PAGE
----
Topic and comment
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In linguistics, the topic, or theme, of a sentence is what is being talked about, and the comment (rheme or focus) is what is being said about the topic. This opposition of the given/new information is called information structure. That the information structure of a clause is divided in this way is generally agreed on, but the boundary between topic/theme and comment/rheme/focus depends on grammatical theory.
The difference between "topic" and grammatical subject is that topic is used to describe the information structure, or pragmatic structure of a clause and how it coheres with other clauses, whereas the subject is a purely grammatical category. Topic and subject must also be distinguished from actor (or agent), the "doer". In English clauses with a verb in the passive voice, for instance, the topic is typically the subject, while the agent may be omitted or may follow the preposition by. In some languages, word order and other syntactic phenomena are determined largely by the topic–comment (theme–rheme) structure. These languages are sometimes referred to as topic-prominent languages. Korean and Japanese are often given as examples of this.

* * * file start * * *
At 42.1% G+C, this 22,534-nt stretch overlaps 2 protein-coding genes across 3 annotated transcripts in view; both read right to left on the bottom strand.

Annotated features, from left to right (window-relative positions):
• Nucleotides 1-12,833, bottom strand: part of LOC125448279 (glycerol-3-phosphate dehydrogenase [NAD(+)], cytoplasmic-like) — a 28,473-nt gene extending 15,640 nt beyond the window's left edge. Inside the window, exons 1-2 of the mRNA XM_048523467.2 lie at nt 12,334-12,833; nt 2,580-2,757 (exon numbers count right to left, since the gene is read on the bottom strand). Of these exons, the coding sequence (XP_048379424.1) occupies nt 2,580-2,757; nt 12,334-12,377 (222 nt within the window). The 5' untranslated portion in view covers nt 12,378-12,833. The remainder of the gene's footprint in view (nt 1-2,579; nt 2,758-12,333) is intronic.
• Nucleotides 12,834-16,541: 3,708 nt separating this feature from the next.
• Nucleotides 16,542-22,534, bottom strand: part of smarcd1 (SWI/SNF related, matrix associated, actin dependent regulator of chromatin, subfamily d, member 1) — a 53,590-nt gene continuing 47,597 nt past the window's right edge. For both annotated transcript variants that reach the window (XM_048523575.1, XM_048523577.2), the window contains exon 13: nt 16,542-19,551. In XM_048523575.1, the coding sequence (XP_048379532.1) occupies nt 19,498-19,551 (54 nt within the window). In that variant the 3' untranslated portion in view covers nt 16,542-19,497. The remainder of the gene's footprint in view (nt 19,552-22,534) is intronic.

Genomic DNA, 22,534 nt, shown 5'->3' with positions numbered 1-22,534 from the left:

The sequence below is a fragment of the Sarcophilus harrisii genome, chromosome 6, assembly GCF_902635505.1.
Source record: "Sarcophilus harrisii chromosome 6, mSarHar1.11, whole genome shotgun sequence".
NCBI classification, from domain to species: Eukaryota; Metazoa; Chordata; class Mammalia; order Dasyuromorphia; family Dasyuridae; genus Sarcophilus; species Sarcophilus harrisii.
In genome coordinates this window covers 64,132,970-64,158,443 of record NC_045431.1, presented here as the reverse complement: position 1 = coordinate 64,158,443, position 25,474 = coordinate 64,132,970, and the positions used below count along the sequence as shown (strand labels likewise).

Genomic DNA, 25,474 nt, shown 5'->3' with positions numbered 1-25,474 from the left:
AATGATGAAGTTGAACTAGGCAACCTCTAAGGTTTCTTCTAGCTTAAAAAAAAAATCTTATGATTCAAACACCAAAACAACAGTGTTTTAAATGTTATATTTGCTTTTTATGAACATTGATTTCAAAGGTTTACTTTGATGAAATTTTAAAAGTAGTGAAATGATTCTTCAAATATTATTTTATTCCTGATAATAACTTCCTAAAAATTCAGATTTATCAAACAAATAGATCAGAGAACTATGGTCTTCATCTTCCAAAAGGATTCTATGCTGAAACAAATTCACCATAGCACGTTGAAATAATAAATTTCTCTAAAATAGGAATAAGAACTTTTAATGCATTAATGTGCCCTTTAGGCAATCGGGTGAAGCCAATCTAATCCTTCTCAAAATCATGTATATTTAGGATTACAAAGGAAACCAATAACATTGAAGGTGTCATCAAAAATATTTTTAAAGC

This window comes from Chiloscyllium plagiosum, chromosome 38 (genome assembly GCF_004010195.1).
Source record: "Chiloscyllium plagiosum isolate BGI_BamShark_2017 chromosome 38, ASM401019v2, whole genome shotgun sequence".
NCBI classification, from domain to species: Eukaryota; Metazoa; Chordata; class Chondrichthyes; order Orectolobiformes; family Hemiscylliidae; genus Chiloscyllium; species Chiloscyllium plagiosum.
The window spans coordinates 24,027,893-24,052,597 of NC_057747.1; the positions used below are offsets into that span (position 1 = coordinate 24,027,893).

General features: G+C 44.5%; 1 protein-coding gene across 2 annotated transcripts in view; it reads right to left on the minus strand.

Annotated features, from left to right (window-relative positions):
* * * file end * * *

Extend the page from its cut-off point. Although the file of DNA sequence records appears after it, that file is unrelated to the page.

The distinction was probably first suggested by Henri Weil in 1844. He established the connection between information structure and word order. Georg von der Gabelentz distinguished psychological subject (roughly topic) and psychological object (roughly focus). In the Prague school, the dichotomy, termed topic–focus articulation, has been studied mainly by Vilém Mathesius, Jan Firbas, František Daneš, Petr Sgall and Eva Hajičová. They have been concerned mainly by its relation to intonation and word-order. Mathesius also pointed that the topic does not provide new information but connects the sentence to the context. The work of Michael Halliday in the 1960s is responsible for developing linguistic science through his systemic functional linguistics model for English.
The sentence- or clause-level "topic", or "theme", can be defined in a number of different ways. Among the most common are
- a) the phrase in a clause that the rest of the clause is understood to be about,
- b) a special position in a clause (often at the right or left-edge of the clause) where topics typically appear.